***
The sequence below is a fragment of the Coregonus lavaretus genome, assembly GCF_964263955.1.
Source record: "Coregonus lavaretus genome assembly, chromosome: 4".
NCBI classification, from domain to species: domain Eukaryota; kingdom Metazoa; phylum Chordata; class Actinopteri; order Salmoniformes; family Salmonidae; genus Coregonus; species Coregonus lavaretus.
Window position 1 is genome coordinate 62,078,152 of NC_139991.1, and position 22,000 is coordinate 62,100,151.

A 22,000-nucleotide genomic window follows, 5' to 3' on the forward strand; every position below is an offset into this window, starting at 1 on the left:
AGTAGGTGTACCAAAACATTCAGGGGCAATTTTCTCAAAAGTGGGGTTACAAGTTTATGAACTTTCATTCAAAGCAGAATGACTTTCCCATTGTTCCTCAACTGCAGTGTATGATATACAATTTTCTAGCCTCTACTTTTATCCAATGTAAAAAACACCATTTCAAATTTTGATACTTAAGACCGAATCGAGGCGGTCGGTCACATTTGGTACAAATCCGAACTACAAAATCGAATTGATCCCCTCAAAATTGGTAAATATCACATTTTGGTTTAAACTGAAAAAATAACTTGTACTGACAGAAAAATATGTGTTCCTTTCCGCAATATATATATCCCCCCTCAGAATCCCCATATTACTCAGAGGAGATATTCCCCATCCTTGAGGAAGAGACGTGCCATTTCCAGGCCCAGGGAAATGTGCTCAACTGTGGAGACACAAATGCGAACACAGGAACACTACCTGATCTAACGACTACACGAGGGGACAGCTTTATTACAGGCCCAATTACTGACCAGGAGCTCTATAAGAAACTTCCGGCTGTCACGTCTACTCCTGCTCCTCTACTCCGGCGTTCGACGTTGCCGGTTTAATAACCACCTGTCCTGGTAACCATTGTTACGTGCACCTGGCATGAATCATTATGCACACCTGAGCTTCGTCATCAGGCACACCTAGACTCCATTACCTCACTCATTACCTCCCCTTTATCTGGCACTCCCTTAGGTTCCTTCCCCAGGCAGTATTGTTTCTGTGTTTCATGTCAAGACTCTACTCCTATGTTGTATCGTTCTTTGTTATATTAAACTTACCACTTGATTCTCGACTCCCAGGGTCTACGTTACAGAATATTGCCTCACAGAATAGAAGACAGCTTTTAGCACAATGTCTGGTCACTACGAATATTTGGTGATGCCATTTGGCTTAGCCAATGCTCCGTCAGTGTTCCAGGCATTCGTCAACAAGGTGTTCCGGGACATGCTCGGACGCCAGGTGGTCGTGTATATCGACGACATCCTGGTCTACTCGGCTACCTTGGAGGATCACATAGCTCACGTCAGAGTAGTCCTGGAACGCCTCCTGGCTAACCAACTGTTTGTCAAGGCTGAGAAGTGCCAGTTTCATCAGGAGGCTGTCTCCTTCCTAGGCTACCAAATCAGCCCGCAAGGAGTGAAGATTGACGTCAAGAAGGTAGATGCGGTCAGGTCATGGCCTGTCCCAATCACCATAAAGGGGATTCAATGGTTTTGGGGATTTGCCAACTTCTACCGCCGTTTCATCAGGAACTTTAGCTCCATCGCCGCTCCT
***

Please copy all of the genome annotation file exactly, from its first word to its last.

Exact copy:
The sequence below is a fragment of the Coregonus lavaretus genome, assembly GCF_964263955.1.
Source record: "Coregonus lavaretus genome assembly, chromosome: 4".
NCBI classification, from domain to species: domain Eukaryota; kingdom Metazoa; phylum Chordata; class Actinopteri; order Salmoniformes; family Salmonidae; genus Coregonus; species Coregonus lavaretus.
Window position 1 is genome coordinate 62,078,152 of NC_139991.1, and position 22,000 is coordinate 62,100,151.

A 22,000-nucleotide genomic window follows, 5' to 3' on the forward strand; every position below is an offset into this window, starting at 1 on the left:
AGTAGGTGTACCAAAACATTCAGGGGCAATTTTCTCAAAAGTGGGGTTACAAGTTTATGAACTTTCATTCAAAGCAGAATGACTTTCCCATTGTTCCTCAACTGCAGTGTATGATATACAATTTTCTAGCCTCTACTTTTATCCAATGTAAAAAACACCATTTCAAATTTTGATACTTAAGACCGAATCGAGGCGGTCGGTCACATTTGGTACAAATCCGAACTACAAAATCGAATTGATCCCCTCAAAATTGGTAAATATCACATTTTGGTTTAAACTGAAAAAATAACTTGTACTGACAGAAAAATATGTGTTCCTTTCCGCAATATATATATCCCCCCTCAGAATCCCCATATTACTCAGAGGAGATATTCCCCATCCTTGAGGAAGAGACGTGCCATTTCCAGGCCCAGGGAAATGTGCTCAACTGTGGAGACACAAATGCGAACACAGGAACACTACCTGATCTAACGACTACACGAGGGGACAGCTTTATTACAGGCCCAATTACTGACCAGGAGCTCTATAAGAAACTTCCGGCTGTCACGTCTACTCCTGCTCCTCTACTCCGGCGTTCGACGTTGCCGGTTTAATAACCACCTGTCCTGGTAACCATTGTTACGTGCACCTGGCATGAATCATTATGCACACCTGAGCTTCGTCATCAGGCACACCTAGACTCCATTACCTCACTCATTACCTCCCCTTTATCTGGCACTCCCTTAGGTTCCTTCCCCAGGCAGTATTGTTTCTGTGTTTCATGTCAAGACTCTACTCCTATGTTGTATCGTTCTTTGTTATATTAAACTTACCACTTGATTCTCGACTCCCAGGGTCTACGTTACAGAATATTGCCTCACAGAATAGAAGACAGCTTTTAGCACAATGTCTGGTCACTACGAATATTTGGTGATGCCATTTGGCTTAGCCAATGCTCCGTCAGTGTTCCAGGCATTCGTCAACAAGGTGTTCCGGGACATGCTCGGACGCCAGGTGGTCGTGTATATCGACGACATCCTGGTCTACTCGGCTACCTTGGAGGATCACATAGCTCACGTCAGAGTAGTCCTGGAACGCCTCCTGGCTAACCAACTGTTTGTCAAGGCTGAGAAGTGCCAGTTTCATCAGGAGGCTGTCTCCTTCCTAGGCTACCAAATCAGCCCGCAAGGAGTGAAGATTGACGTCAAGAAGGTAGATGCGGTCAGGTCATGGCCTGTCCCAATCACCATAAAGGGGATTCAATGGTTTTGGGGATTTGCCAACTTCTACCGCCGTTTCATCAGGAACTTTAGCTCCATCGCCGCTCCT